It is common knowledge that traditional burials are becoming increasingly environmentally harmful. Toxic chemicals used in embalming, lacquered wooden caskets buried beneath the ground, polished stone, and marble tombstones permanently altering the landscape are all things that cause extensive and lasting damage to surrounding ecosystems. But there are alternatives. Natural, or green burial, which seeks to mitigate the environmental impact of death, has recently been growing in popularity.
What is green burial? How is green burial different from a traditional funeral home burial? Is green burial more environmentally or ecologically friendly? How much does green burial cost? What burial laws govern green burial and other types of burial? This section of SevenPonds seeks to answer any questions you might have on green burial.
Things to Know:
- Not all green burial sites are the same. Some sites attempt to preserve the land in its natural state, but others do not. Some guarantee the land is preserved in perpetuity, but others do not.
- With green burial, the body is typically buried in a shroud of natural materials, or in a decomposing container, such as a wicker coffin or pine box.
- If you are interested in conducting a home funeral, many state laws allow the family to keep the deceased at home before green burial. Research your local laws fully before solidifying your plans.
- You may be able to arrange for green burial on privately owned land if you plan well in advance.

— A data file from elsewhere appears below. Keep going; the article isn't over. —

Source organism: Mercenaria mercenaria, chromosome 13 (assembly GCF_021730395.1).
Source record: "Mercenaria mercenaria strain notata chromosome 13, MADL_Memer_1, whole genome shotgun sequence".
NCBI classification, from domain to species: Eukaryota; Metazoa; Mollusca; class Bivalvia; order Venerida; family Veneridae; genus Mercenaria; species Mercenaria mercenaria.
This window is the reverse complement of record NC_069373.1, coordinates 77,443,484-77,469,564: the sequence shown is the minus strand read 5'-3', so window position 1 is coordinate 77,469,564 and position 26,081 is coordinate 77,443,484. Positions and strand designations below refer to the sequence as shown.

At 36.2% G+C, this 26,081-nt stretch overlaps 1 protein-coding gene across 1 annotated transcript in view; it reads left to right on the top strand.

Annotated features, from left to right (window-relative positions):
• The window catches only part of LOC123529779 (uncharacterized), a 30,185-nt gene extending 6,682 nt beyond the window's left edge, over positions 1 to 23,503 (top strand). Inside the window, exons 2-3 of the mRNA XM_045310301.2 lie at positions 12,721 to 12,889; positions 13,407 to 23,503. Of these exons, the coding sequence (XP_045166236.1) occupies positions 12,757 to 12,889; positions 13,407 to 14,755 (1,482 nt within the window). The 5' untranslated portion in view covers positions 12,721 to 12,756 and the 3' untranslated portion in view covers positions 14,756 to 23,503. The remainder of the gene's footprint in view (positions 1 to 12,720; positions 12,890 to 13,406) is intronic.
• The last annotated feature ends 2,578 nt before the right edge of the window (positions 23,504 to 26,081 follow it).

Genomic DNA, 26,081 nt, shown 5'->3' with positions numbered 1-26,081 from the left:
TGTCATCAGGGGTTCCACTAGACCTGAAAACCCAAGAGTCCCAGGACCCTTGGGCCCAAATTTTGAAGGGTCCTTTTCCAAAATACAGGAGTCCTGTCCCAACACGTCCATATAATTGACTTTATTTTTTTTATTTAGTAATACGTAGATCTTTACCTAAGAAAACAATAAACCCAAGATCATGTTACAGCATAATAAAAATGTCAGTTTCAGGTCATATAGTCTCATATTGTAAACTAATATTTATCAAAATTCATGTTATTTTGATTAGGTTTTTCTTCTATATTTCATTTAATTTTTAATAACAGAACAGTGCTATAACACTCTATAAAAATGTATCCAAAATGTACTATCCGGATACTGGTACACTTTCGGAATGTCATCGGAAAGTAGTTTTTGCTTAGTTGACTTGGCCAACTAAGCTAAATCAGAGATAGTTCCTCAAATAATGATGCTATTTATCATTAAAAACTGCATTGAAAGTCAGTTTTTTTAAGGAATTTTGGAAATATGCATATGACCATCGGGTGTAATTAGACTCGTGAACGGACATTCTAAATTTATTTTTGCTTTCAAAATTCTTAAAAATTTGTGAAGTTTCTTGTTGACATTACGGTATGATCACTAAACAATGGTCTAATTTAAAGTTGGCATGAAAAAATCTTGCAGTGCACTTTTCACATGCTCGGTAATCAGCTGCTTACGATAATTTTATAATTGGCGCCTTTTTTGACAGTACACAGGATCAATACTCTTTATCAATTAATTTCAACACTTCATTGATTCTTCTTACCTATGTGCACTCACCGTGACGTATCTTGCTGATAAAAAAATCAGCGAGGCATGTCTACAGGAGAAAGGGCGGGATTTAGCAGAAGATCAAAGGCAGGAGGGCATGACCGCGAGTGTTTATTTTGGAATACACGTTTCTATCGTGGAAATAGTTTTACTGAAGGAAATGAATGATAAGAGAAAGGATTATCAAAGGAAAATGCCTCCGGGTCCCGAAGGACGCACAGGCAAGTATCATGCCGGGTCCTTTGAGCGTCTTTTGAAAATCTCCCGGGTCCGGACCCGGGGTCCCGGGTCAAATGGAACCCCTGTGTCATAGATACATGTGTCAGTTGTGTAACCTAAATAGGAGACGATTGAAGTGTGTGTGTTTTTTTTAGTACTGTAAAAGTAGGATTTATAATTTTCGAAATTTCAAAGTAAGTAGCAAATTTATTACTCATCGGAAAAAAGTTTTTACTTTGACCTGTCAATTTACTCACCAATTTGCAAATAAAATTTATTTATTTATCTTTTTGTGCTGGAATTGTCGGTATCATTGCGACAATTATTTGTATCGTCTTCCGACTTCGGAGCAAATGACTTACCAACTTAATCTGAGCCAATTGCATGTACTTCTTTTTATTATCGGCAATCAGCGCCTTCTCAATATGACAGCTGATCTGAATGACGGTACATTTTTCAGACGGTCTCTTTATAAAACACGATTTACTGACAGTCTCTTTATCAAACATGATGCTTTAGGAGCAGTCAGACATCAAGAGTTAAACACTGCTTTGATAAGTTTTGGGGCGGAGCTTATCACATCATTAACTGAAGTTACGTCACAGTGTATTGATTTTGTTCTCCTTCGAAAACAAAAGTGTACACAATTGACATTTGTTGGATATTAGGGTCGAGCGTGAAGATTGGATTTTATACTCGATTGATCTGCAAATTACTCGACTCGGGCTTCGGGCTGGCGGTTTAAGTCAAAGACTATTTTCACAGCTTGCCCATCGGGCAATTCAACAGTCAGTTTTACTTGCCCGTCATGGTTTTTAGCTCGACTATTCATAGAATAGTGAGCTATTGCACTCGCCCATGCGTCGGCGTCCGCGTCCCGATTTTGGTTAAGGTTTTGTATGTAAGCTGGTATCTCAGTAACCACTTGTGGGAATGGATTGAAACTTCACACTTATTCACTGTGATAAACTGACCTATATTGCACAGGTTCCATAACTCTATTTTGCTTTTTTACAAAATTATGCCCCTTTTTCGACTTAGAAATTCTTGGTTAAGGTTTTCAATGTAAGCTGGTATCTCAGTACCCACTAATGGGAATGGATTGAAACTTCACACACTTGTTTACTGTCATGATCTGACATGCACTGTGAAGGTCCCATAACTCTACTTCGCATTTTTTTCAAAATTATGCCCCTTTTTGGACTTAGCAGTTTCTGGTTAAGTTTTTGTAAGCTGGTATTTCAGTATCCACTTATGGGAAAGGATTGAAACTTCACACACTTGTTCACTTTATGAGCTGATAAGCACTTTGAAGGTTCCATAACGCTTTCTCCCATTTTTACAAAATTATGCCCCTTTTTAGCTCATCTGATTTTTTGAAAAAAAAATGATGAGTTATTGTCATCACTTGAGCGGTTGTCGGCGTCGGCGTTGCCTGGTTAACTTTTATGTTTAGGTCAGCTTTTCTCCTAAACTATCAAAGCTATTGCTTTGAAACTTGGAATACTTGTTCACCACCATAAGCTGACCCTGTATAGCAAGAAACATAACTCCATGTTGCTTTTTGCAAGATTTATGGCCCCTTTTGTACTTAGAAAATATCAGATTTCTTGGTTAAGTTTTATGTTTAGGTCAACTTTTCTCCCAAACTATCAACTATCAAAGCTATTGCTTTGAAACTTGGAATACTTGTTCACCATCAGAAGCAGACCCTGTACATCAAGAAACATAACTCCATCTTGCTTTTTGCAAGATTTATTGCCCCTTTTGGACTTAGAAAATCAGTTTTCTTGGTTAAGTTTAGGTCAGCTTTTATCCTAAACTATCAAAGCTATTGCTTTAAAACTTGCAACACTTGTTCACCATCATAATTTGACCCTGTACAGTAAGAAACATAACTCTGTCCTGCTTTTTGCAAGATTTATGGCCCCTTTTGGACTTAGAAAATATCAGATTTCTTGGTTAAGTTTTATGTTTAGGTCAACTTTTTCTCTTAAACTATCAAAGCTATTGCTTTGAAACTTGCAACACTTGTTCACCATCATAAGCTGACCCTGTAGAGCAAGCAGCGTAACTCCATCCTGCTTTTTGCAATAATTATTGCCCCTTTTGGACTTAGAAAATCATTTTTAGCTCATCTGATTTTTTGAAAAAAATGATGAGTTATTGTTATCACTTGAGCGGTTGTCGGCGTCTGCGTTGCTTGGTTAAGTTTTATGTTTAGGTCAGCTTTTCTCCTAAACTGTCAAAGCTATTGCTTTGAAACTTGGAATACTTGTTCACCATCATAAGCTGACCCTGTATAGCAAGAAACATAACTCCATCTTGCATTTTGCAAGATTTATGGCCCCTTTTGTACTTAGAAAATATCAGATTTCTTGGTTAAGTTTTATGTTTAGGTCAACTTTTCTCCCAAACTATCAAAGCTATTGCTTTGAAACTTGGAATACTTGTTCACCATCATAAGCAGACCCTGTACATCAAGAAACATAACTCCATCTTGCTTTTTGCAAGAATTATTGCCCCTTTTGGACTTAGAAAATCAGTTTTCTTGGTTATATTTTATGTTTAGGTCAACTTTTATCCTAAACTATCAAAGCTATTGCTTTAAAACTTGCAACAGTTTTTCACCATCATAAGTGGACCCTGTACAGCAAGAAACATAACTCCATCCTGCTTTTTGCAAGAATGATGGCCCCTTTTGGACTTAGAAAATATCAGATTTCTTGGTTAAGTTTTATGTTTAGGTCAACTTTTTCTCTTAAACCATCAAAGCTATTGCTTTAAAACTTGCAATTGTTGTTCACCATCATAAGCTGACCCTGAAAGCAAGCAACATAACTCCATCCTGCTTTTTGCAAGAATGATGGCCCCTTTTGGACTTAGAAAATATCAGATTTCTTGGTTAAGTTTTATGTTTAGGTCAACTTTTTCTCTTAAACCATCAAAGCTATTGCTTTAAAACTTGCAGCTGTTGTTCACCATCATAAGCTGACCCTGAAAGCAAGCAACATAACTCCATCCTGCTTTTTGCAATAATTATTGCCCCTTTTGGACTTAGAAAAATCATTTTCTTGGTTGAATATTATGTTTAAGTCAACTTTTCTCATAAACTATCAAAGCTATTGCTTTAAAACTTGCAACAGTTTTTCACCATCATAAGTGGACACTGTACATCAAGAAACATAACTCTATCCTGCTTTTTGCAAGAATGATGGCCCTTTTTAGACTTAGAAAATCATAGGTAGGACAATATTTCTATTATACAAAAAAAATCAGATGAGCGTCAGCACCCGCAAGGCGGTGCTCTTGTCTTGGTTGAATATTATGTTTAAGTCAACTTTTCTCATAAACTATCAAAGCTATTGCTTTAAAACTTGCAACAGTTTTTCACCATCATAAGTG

- Be aware that not all products sold as "natural" or "green," necessarily are. The word "natural," after all, has no legal definition. Currently, the Green Burial Council offers the most widespread and comprehensive accreditation program.
What is green burial?
Many Americans had their first look at green burial, also called natural burial, in 2005, when the HBO drama series Six Feet Under concluded with the death of funeral home owner Nate Fisher. Nate’s unembalmed body was buried in a shroud on a plot of land in a nature preserve. GreenBurials.org defines green burial as service involving no embalming, no concrete vault, no traditional caskets, and little or no human-made changes to the burial site, such as grave markers. The Green Burial Council defines green burial as an environmental burial, employing "minimal environmental impact," "legitimate ecological aims," and a "conservation of natural resources."
How common is green burial?